Wednesday, May 30, 2001
Price Caps Have Questionable Record
By Martha McNeil Hamilton and Greg Schneider Washington Post Staff Writers
Even if California Gets Controls on Electric Costs, They May Not Help
As California Gov. Gray Davis and President Bush clash over energy policy, their major dispute has revolved around price caps.
Davis has argued that the best and quickest solution to California’s energy crisis would be for the federal government to rein in wholesale electricity costs through price caps.
Bush has responded that caps will do nothing to lessen demand or increase the supply of electricity.
This is not the first time that the government has been pressured to put a lid on prices in the face of economic problems and public outcry. Past efforts have had mixed results and illustrate how difficult price caps can be to administer properly.
President Richard Nixon, with a reelection campaign in the offing in 1971, imposed wage and price controls to help keep inflation at bay. While hailed as politically expedient, the system got low marks from many economists. Federal price controls on oil resulting from the 1973 Arab embargo and controls on natural gas were also eventually deemed ineffective and scrapped.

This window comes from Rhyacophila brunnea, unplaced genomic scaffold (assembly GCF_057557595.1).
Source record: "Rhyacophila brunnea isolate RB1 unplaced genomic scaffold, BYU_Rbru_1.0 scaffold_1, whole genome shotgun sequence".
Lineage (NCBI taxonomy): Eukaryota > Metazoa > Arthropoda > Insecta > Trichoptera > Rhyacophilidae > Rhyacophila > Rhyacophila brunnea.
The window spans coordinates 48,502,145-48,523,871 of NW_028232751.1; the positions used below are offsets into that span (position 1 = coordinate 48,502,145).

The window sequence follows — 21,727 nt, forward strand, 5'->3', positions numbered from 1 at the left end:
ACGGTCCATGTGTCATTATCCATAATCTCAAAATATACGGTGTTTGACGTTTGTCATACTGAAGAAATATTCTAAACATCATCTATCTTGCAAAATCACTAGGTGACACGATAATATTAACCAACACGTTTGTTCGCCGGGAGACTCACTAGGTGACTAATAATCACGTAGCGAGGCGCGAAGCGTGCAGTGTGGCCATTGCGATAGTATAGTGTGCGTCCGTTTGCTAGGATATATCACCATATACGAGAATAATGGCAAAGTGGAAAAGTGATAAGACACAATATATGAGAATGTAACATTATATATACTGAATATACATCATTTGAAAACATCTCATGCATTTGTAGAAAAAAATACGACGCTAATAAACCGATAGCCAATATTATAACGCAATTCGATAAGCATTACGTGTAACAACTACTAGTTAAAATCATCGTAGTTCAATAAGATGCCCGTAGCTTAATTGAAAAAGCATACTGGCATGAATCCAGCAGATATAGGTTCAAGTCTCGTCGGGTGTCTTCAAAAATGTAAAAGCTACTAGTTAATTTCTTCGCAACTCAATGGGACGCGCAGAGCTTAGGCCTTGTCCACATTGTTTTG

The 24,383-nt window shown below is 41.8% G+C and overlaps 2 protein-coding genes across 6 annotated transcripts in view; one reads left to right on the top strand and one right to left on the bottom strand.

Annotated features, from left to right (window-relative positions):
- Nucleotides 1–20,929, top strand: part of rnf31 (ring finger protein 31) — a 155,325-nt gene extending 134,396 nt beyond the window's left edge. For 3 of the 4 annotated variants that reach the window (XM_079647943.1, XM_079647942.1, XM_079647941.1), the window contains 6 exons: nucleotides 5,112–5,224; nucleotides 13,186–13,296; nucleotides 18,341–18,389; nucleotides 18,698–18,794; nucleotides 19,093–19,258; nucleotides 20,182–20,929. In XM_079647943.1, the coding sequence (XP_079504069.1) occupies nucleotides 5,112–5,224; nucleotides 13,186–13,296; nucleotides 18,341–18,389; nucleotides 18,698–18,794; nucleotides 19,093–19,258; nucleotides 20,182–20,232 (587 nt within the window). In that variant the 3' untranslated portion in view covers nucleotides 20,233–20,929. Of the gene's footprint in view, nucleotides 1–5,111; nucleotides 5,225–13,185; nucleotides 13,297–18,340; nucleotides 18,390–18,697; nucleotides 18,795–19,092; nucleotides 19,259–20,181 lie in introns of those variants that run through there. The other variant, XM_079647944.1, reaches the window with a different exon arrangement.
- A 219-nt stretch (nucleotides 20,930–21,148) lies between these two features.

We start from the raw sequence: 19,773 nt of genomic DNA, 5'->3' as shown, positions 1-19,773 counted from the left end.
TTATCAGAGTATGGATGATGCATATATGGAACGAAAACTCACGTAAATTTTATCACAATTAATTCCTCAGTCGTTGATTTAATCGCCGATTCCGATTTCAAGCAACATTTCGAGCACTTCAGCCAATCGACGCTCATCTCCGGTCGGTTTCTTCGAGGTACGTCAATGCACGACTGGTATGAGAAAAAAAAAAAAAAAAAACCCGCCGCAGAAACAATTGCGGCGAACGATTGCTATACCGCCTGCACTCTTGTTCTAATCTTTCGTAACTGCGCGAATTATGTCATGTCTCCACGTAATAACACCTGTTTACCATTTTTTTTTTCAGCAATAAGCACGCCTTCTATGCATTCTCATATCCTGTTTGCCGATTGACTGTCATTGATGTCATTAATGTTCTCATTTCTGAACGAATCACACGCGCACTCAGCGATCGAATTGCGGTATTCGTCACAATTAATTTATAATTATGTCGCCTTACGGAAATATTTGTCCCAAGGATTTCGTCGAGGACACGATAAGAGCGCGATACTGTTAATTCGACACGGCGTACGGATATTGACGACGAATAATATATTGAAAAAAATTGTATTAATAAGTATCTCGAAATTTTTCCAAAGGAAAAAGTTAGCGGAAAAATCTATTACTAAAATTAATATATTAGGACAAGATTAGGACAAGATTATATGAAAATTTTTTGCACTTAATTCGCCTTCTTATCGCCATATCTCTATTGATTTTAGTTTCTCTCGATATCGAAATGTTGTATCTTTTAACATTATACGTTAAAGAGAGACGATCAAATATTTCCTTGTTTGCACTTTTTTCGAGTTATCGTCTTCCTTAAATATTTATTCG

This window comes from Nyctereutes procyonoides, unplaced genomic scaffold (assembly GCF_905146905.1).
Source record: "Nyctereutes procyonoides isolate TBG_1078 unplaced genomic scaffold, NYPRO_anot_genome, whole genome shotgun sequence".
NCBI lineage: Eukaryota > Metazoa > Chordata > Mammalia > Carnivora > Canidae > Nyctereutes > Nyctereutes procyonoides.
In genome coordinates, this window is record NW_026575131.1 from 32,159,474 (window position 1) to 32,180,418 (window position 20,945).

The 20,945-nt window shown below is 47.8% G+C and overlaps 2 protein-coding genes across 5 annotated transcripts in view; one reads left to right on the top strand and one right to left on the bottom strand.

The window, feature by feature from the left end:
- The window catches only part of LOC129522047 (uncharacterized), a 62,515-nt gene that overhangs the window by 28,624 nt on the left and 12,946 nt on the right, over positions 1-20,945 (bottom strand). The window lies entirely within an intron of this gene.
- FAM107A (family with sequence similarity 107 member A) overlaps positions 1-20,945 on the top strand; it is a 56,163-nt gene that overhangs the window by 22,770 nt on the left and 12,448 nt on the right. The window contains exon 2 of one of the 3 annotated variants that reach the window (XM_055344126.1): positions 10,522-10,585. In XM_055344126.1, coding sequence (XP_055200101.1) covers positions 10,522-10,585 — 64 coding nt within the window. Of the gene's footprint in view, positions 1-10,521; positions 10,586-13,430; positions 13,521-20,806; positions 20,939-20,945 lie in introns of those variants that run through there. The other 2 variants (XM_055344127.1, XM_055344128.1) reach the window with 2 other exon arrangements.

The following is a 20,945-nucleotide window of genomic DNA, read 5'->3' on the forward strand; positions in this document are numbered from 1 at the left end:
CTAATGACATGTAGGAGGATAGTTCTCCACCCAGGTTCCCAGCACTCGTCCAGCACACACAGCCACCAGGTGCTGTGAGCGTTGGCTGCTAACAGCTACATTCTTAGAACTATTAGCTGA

Economists say that price caps make the most sense when markets are not working properly — when a shortage of sellers, for instance, means there is no real competition. Indeed, in a market dominated by a limited number of sellers, governments often have acted to regulate prices. That’s how it worked in the old world of regulated utilities. The utilities had to convince regulators that price hikes were justified.
Davis says California is struggling with a similar situation of too few sellers, and caps are needed as an emergency measure until new power plants are completed. Ten economists, including Alfred Kahn, the father of airline deregulation, have backed California in a letter to Bush and Republican congressional leaders.
“Creating a well-functioning electricity market in California as soon as possible is the best way to ensure that competition in wholesale electricity will spread through the U.S. and provide the greatest possible benefits to consumers,” the letter reads.
The economists argued for temporary price caps and said that if the caps were set high enough, they would not discourage competition. They warned that the crisis in California, unless abated, could set back the cause of deregulation.
Joseph Fichera, the chief executive of Saber Partners, a New York-based consulting firm that has been advising Davis on the energy situation, argues that Bush has misunderstood California’s predicament.
“He’s talking supply and we’re talking economic impact, and there’s a disconnect,” Fichera said.
Fichera agrees that price caps have historically tended to limit the supply of a product, but new power plants are currently under construction. The price caps are needed to keep the state from having to borrow billions of dollars to pay for energy until those plants come on line.